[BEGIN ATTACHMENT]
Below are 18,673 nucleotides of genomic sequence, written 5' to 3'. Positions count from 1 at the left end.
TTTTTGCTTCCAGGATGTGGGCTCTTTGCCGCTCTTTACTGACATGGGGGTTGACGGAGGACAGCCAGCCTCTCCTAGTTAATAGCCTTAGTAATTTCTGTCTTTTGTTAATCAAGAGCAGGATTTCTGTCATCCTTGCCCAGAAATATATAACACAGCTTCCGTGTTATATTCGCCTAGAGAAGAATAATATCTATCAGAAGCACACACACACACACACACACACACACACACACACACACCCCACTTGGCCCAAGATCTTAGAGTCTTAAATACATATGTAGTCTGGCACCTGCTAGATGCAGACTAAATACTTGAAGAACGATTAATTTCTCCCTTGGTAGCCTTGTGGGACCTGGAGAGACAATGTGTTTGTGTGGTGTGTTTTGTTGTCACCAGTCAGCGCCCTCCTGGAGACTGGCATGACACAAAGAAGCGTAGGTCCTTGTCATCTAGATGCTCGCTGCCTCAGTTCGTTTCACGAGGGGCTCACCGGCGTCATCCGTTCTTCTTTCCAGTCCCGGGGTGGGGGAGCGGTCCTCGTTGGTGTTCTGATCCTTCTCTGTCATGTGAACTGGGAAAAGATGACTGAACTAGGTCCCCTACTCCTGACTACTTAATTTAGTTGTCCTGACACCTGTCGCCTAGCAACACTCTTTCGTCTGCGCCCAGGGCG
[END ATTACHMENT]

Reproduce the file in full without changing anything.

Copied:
Below are 18,673 nucleotides of genomic sequence, written 5' to 3'. Positions count from 1 at the left end.
TTTTTGCTTCCAGGATGTGGGCTCTTTGCCGCTCTTTACTGACATGGGGGTTGACGGAGGACAGCCAGCCTCTCCTAGTTAATAGCCTTAGTAATTTCTGTCTTTTGTTAATCAAGAGCAGGATTTCTGTCATCCTTGCCCAGAAATATATAACACAGCTTCCGTGTTATATTCGCCTAGAGAAGAATAATATCTATCAGAAGCACACACACACACACACACACACACACACACACACACACCCCACTTGGCCCAAGATCTTAGAGTCTTAAATACATATGTAGTCTGGCACCTGCTAGATGCAGACTAAATACTTGAAGAACGATTAATTTCTCCCTTGGTAGCCTTGTGGGACCTGGAGAGACAATGTGTTTGTGTGGTGTGTTTTGTTGTCACCAGTCAGCGCCCTCCTGGAGACTGGCATGACACAAAGAAGCGTAGGTCCTTGTCATCTAGATGCTCGCTGCCTCAGTTCGTTTCACGAGGGGCTCACCGGCGTCATCCGTTCTTCTTTCCAGTCCCGGGGTGGGGGAGCGGTCCTCGTTGGTGTTCTGATCCTTCTCTGTCATGTGAACTGGGAAAAGATGACTGAACTAGGTCCCCTACTCCTGACTACTTAATTTAGTTGTCCTGACACCTGTCGCCTAGCAACACTCTTTCGTCTGCGCCCAGGGCG